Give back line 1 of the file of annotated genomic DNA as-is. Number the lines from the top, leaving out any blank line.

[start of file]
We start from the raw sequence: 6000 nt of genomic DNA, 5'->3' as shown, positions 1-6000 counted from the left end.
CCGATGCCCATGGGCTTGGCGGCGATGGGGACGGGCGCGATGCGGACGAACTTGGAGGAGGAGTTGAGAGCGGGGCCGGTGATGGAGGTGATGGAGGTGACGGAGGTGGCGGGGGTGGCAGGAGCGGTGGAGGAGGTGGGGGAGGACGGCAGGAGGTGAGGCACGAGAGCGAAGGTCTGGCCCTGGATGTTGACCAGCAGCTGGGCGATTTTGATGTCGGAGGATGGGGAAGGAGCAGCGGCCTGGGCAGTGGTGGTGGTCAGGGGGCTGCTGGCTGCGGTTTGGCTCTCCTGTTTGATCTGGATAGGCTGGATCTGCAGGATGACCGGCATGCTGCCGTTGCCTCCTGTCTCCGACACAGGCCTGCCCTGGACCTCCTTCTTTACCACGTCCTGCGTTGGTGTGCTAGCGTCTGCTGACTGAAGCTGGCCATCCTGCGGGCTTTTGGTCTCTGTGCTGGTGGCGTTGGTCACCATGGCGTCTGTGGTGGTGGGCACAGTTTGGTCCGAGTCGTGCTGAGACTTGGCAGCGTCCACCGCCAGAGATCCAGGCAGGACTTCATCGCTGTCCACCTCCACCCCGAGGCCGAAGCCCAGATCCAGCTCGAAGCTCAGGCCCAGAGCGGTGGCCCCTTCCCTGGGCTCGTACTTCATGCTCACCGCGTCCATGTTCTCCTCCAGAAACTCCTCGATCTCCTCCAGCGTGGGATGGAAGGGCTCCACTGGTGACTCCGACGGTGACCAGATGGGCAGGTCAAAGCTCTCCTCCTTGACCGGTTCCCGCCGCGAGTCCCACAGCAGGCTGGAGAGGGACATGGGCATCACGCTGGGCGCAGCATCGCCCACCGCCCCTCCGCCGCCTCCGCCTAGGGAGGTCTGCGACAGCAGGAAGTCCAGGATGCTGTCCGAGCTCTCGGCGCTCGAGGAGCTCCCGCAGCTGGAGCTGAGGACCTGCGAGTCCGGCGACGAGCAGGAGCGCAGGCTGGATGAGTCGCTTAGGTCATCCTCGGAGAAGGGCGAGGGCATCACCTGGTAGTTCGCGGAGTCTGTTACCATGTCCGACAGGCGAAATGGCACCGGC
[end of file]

We start from the raw sequence: 6000 nt of genomic DNA, 5'->3' as shown, positions 1-6000 counted from the left end.